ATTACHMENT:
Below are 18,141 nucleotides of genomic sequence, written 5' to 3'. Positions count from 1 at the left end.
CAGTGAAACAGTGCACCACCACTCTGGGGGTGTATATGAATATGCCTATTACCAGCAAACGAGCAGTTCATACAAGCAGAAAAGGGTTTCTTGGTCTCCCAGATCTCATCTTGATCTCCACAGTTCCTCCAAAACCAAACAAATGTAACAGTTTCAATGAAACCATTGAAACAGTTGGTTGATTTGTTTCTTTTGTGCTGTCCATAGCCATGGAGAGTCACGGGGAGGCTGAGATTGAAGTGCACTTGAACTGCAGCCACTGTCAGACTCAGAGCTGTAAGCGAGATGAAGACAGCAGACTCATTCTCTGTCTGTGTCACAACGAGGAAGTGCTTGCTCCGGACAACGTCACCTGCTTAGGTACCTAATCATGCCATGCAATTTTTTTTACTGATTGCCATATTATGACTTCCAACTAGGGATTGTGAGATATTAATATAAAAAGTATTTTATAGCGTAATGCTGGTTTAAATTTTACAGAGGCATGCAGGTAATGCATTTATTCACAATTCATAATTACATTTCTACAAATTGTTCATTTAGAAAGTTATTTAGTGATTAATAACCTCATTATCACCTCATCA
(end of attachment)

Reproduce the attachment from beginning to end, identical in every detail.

Below are 18,141 nucleotides of genomic sequence, written 5' to 3'. Positions count from 1 at the left end.
CAGTGAAACAGTGCACCACCACTCTGGGGGTGTATATGAATATGCCTATTACCAGCAAACGAGCAGTTCATACAAGCAGAAAAGGGTTTCTTGGTCTCCCAGATCTCATCTTGATCTCCACAGTTCCTCCAAAACCAAACAAATGTAACAGTTTCAATGAAACCATTGAAACAGTTGGTTGATTTGTTTCTTTTGTGCTGTCCATAGCCATGGAGAGTCACGGGGAGGCTGAGATTGAAGTGCACTTGAACTGCAGCCACTGTCAGACTCAGAGCTGTAAGCGAGATGAAGACAGCAGACTCATTCTCTGTCTGTGTCACAACGAGGAAGTGCTTGCTCCGGACAACGTCACCTGCTTAGGTACCTAATCATGCCATGCAATTTTTTTTACTGATTGCCATATTATGACTTCCAACTAGGGATTGTGAGATATTAATATAAAAAGTATTTTATAGCGTAATGCTGGTTTAAATTTTACAGAGGCATGCAGGTAATGCATTTATTCACAATTCATAATTACATTTCTACAAATTGTTCATTTAGAAAGTTATTTAGTGATTAATAACCTCATTATCACCTCATCA